SOUTH AFRICA – BLEACHING CREAMS
One study suggests that a third of South African women use skin-bleaching soaps and creams to lighten the color of their skin. Such skin-lighteners are dangerous, and several countries have banned them. Among the dangers are different types of cancer, kidney damage, depression, anxiety, rashes, and scarring.
EXCESS BODY WEIGHT – WORLD
A global health assessment found an 82 percent jump in obesity between 1990 and 2020. Excess body weight causes more than three times as many deaths as malnutrition—although not getting enough food is still a problem in many lands. In a real sense, though, “we’ve gone from a world 20 years ago where people weren’t getting enough to eat to a world now where too much food and unhealthy food—even in developing countries—is making us sick,” said Majid Ezzati, one of the lead researchers.
TV WATCHING – NEW ZEALAND
Researchers who investigated TV watching by children and adolescents concluded that excessive viewing is “associated with increased antisocial behavior in early adulthood.” Their findings, say the researchers, support the recommendation that children should watch “no more than 1 to 2 hours of quality programming per day.”
BINGE DRINKING – SPAIN
A study of university students found that about 56 percent of women and 41 percent of men admitted to binge drinking, which this study defined as consuming at least eight standard drink units (for men) or six standard drink units (for women) in one sitting.
OBESITY – UNITED ARAB EMIRATES
In an effort to combat increasing obesity, the authorities of Dubai recently offered residents one gram of gold, at that time worth approximately $45 (U.S.), for every 2.2 pounds (1 kg) of body weight that they lost. To receive the gold, people had to register and then lose a minimum of 4.4 pounds (2 kg) during the month of Ramadan.
READING THE BIBLE – RUSSIA
According to a 2013 survey conducted by Russia’s Public Opinion Foundation, about 52 percent of Russians who identified themselves as Orthodox Christians said that they have never read even a part of the Bible, and 28 percent said that they rarely prayed.
AGING PARENTS – CHINA
According to media reports, recently amended legislation requires adult children not only to visit their aging parents often but also to tend to their “emotional needs.” The law “does not stipulate any punishments” for children who fail to comply.
SCHOOLS – UNITED STATES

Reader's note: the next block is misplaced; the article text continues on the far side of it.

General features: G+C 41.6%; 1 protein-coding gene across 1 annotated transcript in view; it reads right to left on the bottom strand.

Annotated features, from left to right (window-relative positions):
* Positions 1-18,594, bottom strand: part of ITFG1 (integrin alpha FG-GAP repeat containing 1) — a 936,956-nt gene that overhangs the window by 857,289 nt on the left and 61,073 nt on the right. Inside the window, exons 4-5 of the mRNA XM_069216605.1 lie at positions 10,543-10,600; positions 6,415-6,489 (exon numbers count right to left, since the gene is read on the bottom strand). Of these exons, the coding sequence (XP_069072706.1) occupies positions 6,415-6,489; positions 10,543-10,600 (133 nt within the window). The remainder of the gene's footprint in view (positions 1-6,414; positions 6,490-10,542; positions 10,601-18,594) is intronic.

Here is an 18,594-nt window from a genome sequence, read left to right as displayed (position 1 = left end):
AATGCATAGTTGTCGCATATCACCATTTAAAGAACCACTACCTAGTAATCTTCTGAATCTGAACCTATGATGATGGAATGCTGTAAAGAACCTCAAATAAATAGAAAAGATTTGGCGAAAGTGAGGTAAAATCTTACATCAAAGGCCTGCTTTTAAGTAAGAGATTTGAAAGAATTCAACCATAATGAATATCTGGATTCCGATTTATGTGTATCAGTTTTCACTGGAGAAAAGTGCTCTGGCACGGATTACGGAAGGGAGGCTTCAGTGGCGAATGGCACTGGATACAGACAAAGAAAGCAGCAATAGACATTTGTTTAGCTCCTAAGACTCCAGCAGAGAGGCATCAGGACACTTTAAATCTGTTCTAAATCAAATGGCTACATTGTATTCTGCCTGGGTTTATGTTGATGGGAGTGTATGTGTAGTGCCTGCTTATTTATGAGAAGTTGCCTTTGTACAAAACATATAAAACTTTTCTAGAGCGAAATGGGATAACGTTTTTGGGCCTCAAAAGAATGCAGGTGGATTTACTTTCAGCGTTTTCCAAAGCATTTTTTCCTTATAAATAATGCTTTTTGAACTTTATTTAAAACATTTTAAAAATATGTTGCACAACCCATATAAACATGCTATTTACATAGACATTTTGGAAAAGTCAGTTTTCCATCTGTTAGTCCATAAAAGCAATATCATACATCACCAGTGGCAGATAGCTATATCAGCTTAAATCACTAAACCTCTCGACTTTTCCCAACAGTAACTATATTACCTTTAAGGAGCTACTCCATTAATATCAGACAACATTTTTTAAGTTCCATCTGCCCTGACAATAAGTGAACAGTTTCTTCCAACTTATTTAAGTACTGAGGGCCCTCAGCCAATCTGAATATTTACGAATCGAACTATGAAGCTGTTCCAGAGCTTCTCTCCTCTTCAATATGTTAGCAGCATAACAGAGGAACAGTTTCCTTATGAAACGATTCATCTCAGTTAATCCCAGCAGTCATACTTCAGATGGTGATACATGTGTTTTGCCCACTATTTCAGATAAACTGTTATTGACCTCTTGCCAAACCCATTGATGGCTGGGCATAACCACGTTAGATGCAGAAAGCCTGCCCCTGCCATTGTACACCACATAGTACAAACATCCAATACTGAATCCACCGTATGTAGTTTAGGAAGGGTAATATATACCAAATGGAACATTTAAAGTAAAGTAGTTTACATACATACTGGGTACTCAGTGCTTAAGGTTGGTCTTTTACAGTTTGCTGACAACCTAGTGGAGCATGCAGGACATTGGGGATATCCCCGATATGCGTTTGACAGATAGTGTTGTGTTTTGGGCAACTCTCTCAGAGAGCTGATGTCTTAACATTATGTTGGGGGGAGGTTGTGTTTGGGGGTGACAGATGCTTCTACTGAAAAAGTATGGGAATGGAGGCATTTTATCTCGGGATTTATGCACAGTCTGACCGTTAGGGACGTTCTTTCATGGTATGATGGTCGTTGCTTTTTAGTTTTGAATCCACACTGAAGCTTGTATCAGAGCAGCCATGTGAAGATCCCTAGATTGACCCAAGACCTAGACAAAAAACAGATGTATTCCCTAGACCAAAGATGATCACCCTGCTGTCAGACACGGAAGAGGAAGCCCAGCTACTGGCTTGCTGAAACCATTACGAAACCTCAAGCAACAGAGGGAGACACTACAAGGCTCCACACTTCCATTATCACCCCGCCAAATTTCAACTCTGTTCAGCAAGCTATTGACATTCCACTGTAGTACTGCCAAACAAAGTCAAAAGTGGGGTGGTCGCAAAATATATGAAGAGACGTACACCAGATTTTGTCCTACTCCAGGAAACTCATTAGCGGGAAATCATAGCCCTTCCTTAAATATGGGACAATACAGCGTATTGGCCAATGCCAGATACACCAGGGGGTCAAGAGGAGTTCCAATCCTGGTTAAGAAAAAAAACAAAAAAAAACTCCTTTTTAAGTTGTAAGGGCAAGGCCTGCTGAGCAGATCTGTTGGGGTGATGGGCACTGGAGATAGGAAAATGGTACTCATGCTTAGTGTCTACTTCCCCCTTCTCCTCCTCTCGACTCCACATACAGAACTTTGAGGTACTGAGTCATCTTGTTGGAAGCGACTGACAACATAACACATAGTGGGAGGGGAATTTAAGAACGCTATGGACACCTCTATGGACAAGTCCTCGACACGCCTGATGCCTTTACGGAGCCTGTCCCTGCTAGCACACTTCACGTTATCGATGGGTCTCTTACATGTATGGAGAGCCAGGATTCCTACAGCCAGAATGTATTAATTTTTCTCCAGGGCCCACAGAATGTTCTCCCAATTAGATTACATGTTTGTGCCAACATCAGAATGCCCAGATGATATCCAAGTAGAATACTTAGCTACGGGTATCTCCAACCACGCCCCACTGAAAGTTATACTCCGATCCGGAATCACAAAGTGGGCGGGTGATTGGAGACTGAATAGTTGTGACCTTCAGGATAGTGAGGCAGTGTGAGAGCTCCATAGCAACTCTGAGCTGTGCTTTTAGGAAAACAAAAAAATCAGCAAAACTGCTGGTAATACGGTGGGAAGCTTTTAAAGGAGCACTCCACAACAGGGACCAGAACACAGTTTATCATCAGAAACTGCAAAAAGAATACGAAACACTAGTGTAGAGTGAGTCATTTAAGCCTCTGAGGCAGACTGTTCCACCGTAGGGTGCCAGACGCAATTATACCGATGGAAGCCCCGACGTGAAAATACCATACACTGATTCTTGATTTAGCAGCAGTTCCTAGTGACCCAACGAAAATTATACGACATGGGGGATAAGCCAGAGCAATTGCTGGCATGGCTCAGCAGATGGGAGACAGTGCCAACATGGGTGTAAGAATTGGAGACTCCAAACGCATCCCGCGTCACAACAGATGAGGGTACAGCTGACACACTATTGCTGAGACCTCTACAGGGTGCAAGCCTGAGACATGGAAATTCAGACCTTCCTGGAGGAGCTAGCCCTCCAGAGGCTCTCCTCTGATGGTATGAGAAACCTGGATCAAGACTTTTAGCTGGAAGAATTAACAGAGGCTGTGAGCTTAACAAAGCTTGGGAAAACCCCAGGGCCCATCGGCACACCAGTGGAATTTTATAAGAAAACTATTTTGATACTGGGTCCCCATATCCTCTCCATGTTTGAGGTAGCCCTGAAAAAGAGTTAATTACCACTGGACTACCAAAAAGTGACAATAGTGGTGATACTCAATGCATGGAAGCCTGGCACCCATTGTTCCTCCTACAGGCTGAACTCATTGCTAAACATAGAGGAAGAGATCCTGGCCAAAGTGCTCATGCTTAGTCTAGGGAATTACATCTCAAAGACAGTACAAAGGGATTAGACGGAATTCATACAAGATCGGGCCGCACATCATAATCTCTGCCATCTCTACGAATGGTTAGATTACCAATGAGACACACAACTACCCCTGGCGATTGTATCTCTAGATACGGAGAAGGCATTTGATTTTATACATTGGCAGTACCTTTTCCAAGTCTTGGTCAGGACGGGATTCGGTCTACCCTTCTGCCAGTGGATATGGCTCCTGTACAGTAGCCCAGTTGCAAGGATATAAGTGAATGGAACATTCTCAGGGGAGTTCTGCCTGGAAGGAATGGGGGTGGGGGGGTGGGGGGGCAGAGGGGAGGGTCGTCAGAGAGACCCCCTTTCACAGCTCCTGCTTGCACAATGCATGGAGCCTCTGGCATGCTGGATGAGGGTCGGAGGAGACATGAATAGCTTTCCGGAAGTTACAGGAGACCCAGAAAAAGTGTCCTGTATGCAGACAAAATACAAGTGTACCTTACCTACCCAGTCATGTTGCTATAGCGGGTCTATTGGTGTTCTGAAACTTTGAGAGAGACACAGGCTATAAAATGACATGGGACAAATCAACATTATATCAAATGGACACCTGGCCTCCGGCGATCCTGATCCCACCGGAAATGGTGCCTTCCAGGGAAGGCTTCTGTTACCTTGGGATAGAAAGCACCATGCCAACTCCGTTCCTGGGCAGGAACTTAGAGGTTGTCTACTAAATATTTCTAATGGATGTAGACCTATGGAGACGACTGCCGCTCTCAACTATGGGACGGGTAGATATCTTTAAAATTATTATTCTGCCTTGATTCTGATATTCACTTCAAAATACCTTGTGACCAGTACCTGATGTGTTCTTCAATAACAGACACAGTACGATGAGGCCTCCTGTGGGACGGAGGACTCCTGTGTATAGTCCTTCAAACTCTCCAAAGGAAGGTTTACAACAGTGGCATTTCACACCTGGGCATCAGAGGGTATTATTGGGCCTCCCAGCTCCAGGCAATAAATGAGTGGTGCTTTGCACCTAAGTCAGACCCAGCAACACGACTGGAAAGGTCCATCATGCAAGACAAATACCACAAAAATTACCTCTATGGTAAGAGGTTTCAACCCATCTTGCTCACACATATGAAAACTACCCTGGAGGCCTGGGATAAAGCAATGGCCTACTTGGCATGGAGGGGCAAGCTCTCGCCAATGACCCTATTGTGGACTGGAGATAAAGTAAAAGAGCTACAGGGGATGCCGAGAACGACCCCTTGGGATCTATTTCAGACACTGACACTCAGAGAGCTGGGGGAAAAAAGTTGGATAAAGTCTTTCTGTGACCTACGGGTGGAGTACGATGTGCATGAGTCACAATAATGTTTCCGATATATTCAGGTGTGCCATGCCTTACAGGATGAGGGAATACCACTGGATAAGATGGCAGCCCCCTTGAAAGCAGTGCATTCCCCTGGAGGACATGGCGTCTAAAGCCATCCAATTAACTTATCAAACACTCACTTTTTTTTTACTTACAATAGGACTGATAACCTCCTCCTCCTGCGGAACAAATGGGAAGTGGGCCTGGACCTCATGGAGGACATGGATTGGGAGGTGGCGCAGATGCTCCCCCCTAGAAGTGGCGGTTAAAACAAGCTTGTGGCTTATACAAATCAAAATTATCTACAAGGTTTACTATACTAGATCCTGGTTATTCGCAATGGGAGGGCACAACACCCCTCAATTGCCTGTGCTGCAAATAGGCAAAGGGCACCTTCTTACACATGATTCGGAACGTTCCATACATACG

A number of schools and universities are replacing textbooks with electronic tablets that are loaded with the necessary reading material, software, apps, and other media. Whether this is more cost-effective, however, has been questioned.
MARRIAGES – INDIA
A survey showed that despite rapid social changes, 74 percent of the respondents still prefer arranged marriages over “love matches.” An overwhelming 89 percent also prefer to live with their extended family instead of just their “nuclear family,” composed of parents and children.
PREGNANCY – CHINA
“Almost half of female migrant workers under 30 have become pregnant before marriage, a dramatic jump in the number of unwed [Chinese] mothers compared with only a generation ago,” reports China Daily. Chinese society is also said to be “more open to . . . unwed couples living together.
MARRIAGES – AUSTRALIA
In Australia, 8 out of 10 couples live together before getting married.
CHAMELEON – MADAGASCAR
The world’s smallest chameleon was recently discovered in Madagascar. Growing to a length of 1.1 inches (29 mm), some of these tiny brown lizards can perch on a fingernail. Because of threats to its habitat, the animal may be at risk of extinction.
HUNGER – WORLD
Eradicating hunger is more than a question of food production. It is estimated that farmers now produce sufficient food to feed 12 billion people—5 billion more than the current population of our planet. The issues are mainly problems related to economics, distribution, and waste.
FOOD WASTES – UNITED STATES
Almost 40 percent of food nationwide is wasted, according to the Natural Resources Defense Council. It is estimated, for example, that 7 percent of food crops are never harvested, that 17 percent of meals served in restaurants and cafeterias remain uneaten, and that families throw out some 25 percent of the food they purchase.
WORK – BRITAIN AND THE UNITED STATES
Almost a quarter (24 percent) of respondents among professionals who work in finance believe that they “may need to engage in unethical or illegal conduct in order to be successful.” Sixteen percent admitted that they would commit a crime “if they could get away with it.”
TEACHERS – ARGENTINA
In Argentina, 3 out of 5 teachers ask for time off work because of stress or violence in their workplace.
PARENTS & CHILDREN – ITALY
In one survey, Italians said that, on average, they played with their children for 15 minutes a day. “Only 1 parent in 5 thinks that playing is educational,” says La Repubblica. Through play, parents help their children develop their imagination and a “sense of rules,” says Andrea Angiolino, a professional designer of board games.
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